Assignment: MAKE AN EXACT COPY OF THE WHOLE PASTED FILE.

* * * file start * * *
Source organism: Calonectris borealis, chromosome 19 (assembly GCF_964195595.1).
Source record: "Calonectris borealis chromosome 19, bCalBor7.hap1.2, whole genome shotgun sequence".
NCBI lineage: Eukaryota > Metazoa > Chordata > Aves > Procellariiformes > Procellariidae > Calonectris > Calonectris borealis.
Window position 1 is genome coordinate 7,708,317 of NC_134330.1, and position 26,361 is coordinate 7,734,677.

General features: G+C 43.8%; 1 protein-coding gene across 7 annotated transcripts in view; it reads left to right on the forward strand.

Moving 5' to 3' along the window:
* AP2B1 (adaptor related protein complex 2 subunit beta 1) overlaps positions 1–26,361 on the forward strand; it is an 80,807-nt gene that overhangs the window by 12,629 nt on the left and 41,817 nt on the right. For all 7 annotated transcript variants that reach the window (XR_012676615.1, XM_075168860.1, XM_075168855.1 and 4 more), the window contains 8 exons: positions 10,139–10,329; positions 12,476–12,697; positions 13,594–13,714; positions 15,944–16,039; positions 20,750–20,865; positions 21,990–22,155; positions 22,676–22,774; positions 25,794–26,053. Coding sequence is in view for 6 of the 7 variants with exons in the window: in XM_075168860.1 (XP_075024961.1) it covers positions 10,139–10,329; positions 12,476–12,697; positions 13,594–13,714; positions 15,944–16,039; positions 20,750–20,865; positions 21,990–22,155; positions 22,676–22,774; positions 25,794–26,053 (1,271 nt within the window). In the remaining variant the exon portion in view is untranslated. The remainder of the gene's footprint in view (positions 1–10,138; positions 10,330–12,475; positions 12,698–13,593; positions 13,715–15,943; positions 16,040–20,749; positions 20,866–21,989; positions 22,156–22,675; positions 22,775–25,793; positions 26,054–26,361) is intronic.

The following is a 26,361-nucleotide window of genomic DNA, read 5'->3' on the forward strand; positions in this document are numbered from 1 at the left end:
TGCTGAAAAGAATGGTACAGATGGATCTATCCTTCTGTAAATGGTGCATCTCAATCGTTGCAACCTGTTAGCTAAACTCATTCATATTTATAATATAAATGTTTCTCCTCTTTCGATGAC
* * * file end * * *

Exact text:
Source organism: Calonectris borealis, chromosome 19 (assembly GCF_964195595.1).
Source record: "Calonectris borealis chromosome 19, bCalBor7.hap1.2, whole genome shotgun sequence".
NCBI lineage: Eukaryota > Metazoa > Chordata > Aves > Procellariiformes > Procellariidae > Calonectris > Calonectris borealis.
Window position 1 is genome coordinate 7,708,317 of NC_134330.1, and position 26,361 is coordinate 7,734,677.

General features: G+C 43.8%; 1 protein-coding gene across 7 annotated transcripts in view; it reads left to right on the forward strand.

Moving 5' to 3' along the window:
* AP2B1 (adaptor related protein complex 2 subunit beta 1) overlaps positions 1–26,361 on the forward strand; it is an 80,807-nt gene that overhangs the window by 12,629 nt on the left and 41,817 nt on the right. For all 7 annotated transcript variants that reach the window (XR_012676615.1, XM_075168860.1, XM_075168855.1 and 4 more), the window contains 8 exons: positions 10,139–10,329; positions 12,476–12,697; positions 13,594–13,714; positions 15,944–16,039; positions 20,750–20,865; positions 21,990–22,155; positions 22,676–22,774; positions 25,794–26,053. Coding sequence is in view for 6 of the 7 variants with exons in the window: in XM_075168860.1 (XP_075024961.1) it covers positions 10,139–10,329; positions 12,476–12,697; positions 13,594–13,714; positions 15,944–16,039; positions 20,750–20,865; positions 21,990–22,155; positions 22,676–22,774; positions 25,794–26,053 (1,271 nt within the window). In the remaining variant the exon portion in view is untranslated. The remainder of the gene's footprint in view (positions 1–10,138; positions 10,330–12,475; positions 12,698–13,593; positions 13,715–15,943; positions 16,040–20,749; positions 20,866–21,989; positions 22,156–22,675; positions 22,775–25,793; positions 26,054–26,361) is intronic.

The following is a 26,361-nucleotide window of genomic DNA, read 5'->3' on the forward strand; positions in this document are numbered from 1 at the left end:
TGCTGAAAAGAATGGTACAGATGGATCTATCCTTCTGTAAATGGTGCATCTCAATCGTTGCAACCTGTTAGCTAAACTCATTCATATTTATAATATAAATGTTTCTCCTCTTTCGATGAC